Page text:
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Stroke Risk is Higher When Working For Long Hours

Working too much can kill you by consuming your heart. The findings of a new study published in medical journal The Lancet reveal that spending long hours at work increases the risk of developing heart disease and having a stroke.

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Too much of anything (good or bad) is harmful to man – one of the general rules of life on Earth. The same goes for working. A new study suggests that staying at the office till late is harmful to health, exposing one to an increased risk of having a stroke.

The researchers gathered data from 25 studies, involving over 600,000 participants from Europe, the US and Australia. The latter were followed for around 8.5 years.

The study says that working an extra hour is associated with a 10 % spike in the risk of having a stroke over the following 8.5 years. Furthermore, those working for longer periods of time are more likely to develop heart disease.

The researchers interpreted the link between working more and the heightened risk as the result of the stress that, in turn, triggers biological changes in the body, eventually leading to diseases.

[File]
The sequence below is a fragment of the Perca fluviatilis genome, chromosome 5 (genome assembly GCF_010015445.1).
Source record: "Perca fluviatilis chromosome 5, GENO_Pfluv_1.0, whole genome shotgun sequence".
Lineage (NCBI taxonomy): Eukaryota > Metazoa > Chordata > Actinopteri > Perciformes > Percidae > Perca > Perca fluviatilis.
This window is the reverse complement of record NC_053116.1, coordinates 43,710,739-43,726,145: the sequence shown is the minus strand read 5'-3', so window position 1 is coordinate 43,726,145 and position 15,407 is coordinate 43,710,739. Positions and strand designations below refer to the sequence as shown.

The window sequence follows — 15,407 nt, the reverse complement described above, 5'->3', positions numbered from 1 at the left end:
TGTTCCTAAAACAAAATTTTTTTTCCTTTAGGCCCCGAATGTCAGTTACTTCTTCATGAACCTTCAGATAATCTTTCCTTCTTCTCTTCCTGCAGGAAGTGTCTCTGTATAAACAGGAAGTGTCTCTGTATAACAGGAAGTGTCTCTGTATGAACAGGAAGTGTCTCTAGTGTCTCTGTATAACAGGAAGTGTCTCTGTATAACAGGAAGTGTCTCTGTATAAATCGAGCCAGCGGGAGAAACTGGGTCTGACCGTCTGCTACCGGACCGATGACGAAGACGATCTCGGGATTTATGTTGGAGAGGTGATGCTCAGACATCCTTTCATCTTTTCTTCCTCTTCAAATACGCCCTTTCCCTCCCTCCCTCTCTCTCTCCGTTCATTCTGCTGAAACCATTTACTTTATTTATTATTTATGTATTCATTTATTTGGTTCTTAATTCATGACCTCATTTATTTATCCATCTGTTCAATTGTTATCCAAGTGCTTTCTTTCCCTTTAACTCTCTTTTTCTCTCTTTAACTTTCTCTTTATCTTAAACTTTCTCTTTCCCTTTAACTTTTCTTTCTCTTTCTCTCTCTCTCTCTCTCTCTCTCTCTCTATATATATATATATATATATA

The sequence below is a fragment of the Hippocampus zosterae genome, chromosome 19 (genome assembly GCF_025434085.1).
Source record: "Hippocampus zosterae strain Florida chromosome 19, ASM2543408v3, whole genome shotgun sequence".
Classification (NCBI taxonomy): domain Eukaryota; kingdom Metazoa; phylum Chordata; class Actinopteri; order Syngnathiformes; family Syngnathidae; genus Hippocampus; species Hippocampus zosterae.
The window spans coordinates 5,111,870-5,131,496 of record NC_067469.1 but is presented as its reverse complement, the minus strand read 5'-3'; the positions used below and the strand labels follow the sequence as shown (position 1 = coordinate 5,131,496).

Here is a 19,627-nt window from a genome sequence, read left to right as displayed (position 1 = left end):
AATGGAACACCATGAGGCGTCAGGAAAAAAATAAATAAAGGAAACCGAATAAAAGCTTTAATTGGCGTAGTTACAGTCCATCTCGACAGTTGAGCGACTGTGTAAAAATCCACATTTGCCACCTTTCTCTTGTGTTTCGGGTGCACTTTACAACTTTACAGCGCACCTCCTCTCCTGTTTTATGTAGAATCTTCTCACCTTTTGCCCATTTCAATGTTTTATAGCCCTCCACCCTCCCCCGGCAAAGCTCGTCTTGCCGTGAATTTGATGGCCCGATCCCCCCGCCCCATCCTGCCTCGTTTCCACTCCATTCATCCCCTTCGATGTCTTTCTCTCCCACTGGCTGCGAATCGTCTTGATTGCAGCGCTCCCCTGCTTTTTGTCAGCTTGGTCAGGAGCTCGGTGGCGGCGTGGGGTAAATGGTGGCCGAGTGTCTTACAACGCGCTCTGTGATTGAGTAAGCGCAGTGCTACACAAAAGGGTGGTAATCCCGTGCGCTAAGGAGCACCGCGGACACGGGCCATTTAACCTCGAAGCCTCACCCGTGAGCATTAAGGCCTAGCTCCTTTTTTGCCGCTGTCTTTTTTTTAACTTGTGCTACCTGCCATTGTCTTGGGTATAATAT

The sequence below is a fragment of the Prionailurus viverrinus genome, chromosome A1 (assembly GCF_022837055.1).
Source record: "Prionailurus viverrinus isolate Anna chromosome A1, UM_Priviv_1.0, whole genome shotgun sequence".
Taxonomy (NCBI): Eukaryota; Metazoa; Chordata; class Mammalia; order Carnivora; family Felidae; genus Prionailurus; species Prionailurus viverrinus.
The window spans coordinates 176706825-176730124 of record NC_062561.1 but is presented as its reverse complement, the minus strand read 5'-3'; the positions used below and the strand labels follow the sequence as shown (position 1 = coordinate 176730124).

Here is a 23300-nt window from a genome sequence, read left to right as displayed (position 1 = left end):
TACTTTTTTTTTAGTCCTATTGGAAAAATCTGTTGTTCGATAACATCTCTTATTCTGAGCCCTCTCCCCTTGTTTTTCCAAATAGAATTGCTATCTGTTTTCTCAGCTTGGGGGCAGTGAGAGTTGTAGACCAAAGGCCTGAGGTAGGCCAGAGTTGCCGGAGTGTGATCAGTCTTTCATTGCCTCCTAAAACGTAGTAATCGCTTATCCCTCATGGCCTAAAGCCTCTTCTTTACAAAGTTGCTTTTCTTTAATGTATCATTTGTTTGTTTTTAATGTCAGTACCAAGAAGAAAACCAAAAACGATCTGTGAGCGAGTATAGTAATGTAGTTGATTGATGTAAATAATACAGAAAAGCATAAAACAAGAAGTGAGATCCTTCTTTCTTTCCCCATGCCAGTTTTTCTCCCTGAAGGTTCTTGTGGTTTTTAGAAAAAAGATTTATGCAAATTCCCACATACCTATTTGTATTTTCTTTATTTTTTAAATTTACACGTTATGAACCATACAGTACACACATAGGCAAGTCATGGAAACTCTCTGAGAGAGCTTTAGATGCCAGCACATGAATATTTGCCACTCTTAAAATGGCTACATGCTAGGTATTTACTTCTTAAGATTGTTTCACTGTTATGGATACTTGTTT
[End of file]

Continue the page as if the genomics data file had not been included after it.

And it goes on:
“Health professionals should be aware that working long hours is associated with a significantly increased risk of stroke, and perhaps also coronary heart disease,” said Mika Kivimäki, Professor of Epidemiology at University College London.

Given the results, the researchers, therefore, advised doctors to take special care in diagnosing for heart problems in those known to work for long stretches of time.

Dr Mike Knapton, Associate Medical Director, British Heart Foundation commented on the results:

“This research shows an association between long working hours and an increased risk of having a stroke and heart disease.

“It is plausible that there could be a causal relationship behind the link as sudden death following long working hours is often caused by stroke, due to long and repeated periods of stress, although that was not demonstrated in this study.

“This study highlights to doctors that they need to pay particular attention to cardiovascular risk factors when they advise people who work long hours.”

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